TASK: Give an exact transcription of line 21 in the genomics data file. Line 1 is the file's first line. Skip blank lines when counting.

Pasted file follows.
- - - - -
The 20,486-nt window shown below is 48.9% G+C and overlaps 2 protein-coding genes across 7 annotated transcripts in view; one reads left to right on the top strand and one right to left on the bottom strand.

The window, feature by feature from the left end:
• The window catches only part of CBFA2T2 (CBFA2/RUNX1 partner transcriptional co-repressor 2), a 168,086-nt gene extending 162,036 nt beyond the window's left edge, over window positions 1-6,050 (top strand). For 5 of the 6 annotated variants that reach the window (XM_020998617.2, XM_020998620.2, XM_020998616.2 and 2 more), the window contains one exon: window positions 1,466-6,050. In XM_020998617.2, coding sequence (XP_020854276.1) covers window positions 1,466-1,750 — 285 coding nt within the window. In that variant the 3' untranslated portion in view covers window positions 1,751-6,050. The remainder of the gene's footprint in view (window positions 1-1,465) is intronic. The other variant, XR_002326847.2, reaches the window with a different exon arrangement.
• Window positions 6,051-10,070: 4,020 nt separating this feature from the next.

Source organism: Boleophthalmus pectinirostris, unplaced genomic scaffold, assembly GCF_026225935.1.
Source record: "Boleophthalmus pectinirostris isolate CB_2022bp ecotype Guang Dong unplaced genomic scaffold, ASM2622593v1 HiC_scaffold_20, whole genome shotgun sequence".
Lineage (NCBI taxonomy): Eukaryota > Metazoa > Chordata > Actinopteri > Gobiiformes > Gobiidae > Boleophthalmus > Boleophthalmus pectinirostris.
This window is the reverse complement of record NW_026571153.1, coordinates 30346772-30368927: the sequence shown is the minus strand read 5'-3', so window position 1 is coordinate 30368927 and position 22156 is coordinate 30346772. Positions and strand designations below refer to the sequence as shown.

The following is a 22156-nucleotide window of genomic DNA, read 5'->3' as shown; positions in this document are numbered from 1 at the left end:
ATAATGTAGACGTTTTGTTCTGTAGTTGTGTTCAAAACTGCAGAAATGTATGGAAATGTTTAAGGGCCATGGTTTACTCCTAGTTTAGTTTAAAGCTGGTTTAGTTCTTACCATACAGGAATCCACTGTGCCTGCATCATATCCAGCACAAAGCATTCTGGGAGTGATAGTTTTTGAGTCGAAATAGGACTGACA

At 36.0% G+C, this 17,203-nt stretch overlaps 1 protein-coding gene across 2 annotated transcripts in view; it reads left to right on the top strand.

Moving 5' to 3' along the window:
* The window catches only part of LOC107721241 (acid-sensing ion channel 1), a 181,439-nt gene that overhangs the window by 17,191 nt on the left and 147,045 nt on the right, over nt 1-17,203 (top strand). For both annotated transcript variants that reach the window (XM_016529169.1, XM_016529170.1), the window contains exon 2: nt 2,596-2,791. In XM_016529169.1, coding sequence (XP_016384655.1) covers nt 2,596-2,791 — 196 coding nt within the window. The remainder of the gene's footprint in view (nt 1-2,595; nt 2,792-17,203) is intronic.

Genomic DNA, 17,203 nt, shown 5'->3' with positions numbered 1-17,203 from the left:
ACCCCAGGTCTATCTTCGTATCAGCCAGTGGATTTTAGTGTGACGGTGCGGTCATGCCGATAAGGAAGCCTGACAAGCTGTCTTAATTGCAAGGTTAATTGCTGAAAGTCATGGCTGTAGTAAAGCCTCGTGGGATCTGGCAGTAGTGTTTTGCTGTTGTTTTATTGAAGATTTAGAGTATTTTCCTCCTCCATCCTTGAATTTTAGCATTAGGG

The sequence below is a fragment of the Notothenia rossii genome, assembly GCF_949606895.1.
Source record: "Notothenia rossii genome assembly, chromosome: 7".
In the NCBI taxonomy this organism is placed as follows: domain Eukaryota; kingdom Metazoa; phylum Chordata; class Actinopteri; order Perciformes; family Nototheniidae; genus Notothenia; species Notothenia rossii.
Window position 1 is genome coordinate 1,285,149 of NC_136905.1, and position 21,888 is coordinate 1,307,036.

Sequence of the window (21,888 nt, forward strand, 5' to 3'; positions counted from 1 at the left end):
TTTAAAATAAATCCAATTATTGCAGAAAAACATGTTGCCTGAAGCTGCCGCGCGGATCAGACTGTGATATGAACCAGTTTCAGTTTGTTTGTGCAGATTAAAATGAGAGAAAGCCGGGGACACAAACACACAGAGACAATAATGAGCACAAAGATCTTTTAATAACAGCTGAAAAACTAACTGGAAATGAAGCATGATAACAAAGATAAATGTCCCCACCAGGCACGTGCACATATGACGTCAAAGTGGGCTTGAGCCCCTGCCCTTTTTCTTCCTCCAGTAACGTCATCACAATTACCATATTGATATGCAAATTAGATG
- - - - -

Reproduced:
TTTAAAATAAATCCAATTATTGCAGAAAAACATGTTGCCTGAAGCTGCCGCGCGGATCAGACTGTGATATGAACCAGTTTCAGTTTGTTTGTGCAGATTAAAATGAGAGAAAGCCGGGGACACAAACACACAGAGACAATAATGAGCACAAAGATCTTTTAATAACAGCTGAAAAACTAACTGGAAATGAAGCATGATAACAAAGATAAATGTCCCCACCAGGCACGTGCACATATGACGTCAAAGTGGGCTTGAGCCCCTGCCCTTTTTCTTCCTCCAGTAACGTCATCACAATTACCATATTGATATGCAAATTAGATG